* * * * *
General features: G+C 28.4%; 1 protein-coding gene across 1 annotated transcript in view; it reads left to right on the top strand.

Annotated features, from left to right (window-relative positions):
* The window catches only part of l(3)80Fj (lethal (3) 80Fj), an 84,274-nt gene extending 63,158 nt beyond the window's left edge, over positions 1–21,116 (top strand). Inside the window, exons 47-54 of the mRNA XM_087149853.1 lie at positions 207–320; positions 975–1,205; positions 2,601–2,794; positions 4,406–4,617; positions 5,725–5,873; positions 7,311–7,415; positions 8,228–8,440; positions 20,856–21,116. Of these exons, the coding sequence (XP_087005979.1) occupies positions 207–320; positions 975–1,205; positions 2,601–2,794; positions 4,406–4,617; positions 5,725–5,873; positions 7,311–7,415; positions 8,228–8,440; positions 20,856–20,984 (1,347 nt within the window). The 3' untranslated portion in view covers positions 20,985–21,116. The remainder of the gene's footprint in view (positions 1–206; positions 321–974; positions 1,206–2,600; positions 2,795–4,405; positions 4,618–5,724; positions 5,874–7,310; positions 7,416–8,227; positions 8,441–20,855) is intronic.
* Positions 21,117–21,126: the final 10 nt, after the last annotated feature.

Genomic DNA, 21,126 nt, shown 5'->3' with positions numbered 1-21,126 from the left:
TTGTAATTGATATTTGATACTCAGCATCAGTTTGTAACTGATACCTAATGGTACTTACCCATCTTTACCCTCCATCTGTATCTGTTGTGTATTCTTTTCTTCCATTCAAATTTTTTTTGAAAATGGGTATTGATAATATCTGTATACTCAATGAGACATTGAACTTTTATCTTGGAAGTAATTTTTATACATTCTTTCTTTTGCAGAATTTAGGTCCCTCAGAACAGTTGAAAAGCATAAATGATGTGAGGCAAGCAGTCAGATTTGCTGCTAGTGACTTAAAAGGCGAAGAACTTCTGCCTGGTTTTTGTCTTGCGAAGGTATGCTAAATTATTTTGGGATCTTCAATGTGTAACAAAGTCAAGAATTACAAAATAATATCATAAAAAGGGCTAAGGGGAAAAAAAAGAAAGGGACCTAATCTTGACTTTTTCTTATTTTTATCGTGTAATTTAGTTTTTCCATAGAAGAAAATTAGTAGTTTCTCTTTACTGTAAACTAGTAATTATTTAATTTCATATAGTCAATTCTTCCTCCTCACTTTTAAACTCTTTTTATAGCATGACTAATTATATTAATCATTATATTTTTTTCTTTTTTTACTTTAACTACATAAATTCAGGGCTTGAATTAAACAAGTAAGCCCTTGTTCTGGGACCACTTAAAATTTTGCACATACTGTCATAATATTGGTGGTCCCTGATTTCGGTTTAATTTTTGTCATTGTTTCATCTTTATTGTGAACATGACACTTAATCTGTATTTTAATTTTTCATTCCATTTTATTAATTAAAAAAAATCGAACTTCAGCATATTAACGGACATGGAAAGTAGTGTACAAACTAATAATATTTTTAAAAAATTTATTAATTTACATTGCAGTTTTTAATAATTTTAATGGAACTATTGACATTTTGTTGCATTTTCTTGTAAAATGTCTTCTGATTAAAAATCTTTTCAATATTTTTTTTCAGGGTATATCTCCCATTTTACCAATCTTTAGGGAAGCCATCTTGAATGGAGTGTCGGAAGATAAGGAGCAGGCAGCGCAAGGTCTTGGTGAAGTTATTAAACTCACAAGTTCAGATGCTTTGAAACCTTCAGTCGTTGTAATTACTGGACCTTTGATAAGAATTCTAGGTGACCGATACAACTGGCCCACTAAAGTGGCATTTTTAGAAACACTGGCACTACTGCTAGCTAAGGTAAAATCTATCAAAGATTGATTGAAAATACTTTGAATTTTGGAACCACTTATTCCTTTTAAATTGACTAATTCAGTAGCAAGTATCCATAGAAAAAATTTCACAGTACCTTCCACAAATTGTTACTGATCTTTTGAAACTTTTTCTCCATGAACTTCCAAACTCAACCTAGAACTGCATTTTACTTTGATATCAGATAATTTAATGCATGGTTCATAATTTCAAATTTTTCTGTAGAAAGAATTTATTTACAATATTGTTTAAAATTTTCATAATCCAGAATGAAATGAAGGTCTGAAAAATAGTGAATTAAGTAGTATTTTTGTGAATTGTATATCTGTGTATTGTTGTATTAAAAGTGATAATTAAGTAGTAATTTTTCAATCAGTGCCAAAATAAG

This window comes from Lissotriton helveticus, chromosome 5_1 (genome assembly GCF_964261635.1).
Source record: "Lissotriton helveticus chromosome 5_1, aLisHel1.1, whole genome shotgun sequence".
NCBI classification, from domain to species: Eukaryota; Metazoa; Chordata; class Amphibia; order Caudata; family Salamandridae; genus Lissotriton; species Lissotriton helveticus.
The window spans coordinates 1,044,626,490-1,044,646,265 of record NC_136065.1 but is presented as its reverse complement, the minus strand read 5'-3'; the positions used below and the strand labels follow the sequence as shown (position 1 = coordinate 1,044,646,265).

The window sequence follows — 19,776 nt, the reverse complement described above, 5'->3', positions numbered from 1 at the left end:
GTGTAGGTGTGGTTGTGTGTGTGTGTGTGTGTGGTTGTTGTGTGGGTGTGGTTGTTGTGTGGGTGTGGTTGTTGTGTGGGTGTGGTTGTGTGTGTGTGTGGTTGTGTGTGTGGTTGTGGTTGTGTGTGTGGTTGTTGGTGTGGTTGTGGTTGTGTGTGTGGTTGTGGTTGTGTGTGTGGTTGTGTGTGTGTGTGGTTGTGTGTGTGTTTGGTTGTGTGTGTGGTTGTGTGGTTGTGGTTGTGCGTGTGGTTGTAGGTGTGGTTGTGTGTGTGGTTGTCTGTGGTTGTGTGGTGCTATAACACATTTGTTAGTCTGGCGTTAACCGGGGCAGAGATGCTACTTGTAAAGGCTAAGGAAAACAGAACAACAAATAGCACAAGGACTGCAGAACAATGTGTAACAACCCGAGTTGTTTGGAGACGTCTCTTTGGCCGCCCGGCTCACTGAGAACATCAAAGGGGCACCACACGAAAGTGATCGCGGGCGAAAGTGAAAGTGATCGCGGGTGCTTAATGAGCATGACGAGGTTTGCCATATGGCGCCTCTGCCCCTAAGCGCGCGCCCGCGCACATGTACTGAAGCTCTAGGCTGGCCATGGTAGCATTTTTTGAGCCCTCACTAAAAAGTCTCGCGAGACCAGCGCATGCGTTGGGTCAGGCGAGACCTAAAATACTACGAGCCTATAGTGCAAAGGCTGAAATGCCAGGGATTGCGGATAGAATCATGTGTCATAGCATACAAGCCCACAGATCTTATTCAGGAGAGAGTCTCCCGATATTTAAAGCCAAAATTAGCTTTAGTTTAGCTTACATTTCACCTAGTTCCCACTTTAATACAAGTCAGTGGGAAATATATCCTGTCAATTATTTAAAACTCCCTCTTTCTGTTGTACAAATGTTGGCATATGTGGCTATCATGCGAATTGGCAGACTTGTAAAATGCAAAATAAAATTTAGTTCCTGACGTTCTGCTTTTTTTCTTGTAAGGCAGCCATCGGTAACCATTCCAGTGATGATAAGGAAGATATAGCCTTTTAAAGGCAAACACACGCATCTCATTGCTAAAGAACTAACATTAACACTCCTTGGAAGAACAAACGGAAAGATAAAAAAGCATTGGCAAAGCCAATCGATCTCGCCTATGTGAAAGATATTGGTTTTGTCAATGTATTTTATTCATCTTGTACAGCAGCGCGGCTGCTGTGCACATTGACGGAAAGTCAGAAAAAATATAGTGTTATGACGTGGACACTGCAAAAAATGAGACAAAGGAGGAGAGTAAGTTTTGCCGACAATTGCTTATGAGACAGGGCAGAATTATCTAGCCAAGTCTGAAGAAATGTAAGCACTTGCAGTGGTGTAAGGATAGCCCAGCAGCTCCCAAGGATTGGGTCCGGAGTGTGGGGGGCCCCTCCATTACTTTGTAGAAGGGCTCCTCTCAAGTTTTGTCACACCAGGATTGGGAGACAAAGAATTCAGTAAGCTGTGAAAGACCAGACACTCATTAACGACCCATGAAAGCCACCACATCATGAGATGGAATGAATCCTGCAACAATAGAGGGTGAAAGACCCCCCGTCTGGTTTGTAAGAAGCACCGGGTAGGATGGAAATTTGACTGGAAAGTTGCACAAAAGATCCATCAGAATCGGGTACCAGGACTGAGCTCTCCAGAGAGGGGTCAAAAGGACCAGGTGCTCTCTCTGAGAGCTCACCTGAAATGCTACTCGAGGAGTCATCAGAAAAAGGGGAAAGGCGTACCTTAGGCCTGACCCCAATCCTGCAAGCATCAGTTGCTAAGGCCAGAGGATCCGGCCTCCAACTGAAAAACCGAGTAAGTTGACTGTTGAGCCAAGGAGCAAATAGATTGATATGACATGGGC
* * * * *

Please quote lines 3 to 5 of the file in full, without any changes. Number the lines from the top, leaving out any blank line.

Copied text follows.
* The window catches only part of l(3)80Fj (lethal (3) 80Fj), an 84,274-nt gene extending 63,158 nt beyond the window's left edge, over positions 1–21,116 (top strand). Inside the window, exons 47-54 of the mRNA XM_087149853.1 lie at positions 207–320; positions 975–1,205; positions 2,601–2,794; positions 4,406–4,617; positions 5,725–5,873; positions 7,311–7,415; positions 8,228–8,440; positions 20,856–21,116. Of these exons, the coding sequence (XP_087005979.1) occupies positions 207–320; positions 975–1,205; positions 2,601–2,794; positions 4,406–4,617; positions 5,725–5,873; positions 7,311–7,415; positions 8,228–8,440; positions 20,856–20,984 (1,347 nt within the window). The 3' untranslated portion in view covers positions 20,985–21,116. The remainder of the gene's footprint in view (positions 1–206; positions 321–974; positions 1,206–2,600; positions 2,795–4,405; positions 4,618–5,724; positions 5,874–7,310; positions 7,416–8,227; positions 8,441–20,855) is intronic.
* Positions 21,117–21,126: the final 10 nt, after the last annotated feature.

Genomic DNA, 21,126 nt, shown 5'->3' with positions numbered 1-21,126 from the left: